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Lee Historical Lecture: Richard A. Muller

March 18, 2016
One Catastrophe After Another: The Big Bang, Death of the Dinosaurs, Ice Ages, Global Warming, and Beyond

Wednesday, April 13, 2016 @ 8:00pm
Geological Lecture Hall 100, 24 Oxford Street, Cambridge MA.
Watch the video

My research has followed an interesting track of catastrophes, from the Big Bang, to supernovas, the destruction of the dinosaurs, the ice ages, global warming, and now air pollution–currently killing 4400 people every day in China. Remarkably, air pollution and global warming can be solved together.


Richard Muller was founded the groups at Berkeley that discovered the anisotropy of the cosmic microwave radiation, and the dark energy. He was also a founder of adaptive optics, and made the first real-time image correction of a star. He invented Accelerator Mass Spectrometry, now the standard method used for radiocarbon dating. For 34 years he was a Jason advisor to the US government on national security issues, with an emphasis on counter-terrorism. He spent a decade studying the astronomical origin of the ice ages, and that led to his key work in Global Warming; he and his daughter founded the non-profit research organization Berkeley Earth, and directly addressed all of the major complaints of the skeptics. That has now led to an ongoing study of air pollution; their recent paper showed that 4400 people in China alone die every day from air pollution.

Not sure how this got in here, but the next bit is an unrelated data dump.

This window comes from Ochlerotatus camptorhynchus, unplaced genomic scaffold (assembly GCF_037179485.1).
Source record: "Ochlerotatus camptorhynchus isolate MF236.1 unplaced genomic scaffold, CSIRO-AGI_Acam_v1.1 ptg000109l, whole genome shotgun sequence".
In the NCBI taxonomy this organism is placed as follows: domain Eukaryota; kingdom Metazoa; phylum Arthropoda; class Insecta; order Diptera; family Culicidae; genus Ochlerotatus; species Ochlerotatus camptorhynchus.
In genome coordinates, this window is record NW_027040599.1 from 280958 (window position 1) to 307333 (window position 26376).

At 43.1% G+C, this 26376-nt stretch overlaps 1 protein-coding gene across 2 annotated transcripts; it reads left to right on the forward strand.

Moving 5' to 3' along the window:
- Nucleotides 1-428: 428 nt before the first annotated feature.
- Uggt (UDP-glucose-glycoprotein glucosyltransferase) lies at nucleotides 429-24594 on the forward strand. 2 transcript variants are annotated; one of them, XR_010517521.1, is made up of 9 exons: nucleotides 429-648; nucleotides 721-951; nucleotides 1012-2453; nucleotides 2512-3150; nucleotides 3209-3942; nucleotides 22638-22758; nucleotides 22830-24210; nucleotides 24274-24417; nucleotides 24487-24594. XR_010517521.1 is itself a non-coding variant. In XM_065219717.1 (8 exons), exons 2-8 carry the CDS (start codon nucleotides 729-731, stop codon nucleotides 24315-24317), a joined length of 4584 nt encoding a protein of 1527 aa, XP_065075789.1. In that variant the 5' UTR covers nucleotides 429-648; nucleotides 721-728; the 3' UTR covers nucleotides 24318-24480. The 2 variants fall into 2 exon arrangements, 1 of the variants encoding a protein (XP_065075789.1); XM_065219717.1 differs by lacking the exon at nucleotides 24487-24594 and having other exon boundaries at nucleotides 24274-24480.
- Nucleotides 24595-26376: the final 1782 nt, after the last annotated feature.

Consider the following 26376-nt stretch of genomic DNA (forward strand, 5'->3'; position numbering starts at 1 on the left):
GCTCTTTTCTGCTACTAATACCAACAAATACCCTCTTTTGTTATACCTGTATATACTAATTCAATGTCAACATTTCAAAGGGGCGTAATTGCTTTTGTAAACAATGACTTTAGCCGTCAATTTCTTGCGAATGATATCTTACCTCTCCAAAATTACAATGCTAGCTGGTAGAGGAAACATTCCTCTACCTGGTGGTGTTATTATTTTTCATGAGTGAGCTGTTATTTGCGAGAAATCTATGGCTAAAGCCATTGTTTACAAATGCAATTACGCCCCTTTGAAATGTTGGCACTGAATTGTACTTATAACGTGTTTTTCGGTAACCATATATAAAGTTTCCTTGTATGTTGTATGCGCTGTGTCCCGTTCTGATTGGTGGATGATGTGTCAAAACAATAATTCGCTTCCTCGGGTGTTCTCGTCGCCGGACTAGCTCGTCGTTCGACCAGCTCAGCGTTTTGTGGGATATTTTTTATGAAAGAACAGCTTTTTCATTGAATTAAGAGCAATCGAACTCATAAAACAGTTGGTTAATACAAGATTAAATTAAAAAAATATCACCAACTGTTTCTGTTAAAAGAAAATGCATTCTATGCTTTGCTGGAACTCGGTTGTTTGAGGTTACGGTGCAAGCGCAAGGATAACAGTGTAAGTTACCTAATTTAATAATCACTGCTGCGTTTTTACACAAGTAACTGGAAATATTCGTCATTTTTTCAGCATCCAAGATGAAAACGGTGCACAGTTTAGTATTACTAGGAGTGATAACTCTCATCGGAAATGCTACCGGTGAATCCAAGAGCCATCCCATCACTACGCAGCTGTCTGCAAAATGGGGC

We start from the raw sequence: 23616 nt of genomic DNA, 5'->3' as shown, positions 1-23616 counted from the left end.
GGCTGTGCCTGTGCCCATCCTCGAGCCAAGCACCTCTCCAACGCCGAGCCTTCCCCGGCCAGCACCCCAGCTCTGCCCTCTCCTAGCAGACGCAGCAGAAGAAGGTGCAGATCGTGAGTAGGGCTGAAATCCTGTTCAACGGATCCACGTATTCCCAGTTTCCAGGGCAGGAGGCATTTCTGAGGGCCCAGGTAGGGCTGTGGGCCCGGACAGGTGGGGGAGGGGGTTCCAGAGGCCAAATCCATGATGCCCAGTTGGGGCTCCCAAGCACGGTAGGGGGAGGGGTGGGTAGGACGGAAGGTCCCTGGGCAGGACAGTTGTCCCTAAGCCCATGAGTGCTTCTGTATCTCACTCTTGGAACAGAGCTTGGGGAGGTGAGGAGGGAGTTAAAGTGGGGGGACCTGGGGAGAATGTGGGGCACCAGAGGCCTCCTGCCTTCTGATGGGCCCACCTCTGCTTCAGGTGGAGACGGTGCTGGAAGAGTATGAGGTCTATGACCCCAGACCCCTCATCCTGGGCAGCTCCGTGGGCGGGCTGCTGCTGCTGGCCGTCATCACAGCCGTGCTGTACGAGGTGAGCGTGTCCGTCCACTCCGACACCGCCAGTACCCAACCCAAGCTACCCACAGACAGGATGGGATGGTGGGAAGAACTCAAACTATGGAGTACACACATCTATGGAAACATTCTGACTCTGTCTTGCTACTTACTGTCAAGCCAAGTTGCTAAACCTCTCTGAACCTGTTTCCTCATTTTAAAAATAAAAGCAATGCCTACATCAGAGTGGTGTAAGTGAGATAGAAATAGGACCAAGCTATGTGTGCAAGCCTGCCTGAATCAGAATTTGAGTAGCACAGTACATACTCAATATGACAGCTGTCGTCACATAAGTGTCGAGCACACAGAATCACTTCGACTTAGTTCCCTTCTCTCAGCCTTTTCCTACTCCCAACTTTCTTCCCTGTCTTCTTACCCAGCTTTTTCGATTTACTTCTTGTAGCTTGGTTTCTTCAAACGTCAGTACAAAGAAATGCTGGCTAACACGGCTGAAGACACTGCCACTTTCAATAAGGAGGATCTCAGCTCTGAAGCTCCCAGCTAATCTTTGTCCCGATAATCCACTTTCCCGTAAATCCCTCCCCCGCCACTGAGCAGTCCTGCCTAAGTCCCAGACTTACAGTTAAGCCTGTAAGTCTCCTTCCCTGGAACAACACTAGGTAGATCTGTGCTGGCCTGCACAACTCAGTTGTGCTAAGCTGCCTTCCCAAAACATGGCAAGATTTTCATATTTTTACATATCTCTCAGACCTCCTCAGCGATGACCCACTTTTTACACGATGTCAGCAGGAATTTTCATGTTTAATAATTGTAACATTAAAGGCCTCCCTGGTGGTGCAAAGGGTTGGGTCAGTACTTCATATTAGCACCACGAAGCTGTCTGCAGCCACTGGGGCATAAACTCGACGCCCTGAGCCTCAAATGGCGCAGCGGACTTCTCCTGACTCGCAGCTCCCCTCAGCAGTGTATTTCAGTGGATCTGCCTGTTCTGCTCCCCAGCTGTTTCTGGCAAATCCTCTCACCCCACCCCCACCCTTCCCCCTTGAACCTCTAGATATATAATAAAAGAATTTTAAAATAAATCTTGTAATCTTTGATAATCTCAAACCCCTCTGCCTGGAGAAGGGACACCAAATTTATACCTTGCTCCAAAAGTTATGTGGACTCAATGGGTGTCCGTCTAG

Muller has written many Op-Eds in the New York Times, the Wall St. Journal, essays for MIT’s Technology Review, and 10 books, including the best-selling Physics for Future Presidents. He is currently the most popular question answerer on the online feature Quora.com, with over 50 million views. His new book Now - The Physics of Time is about to come out.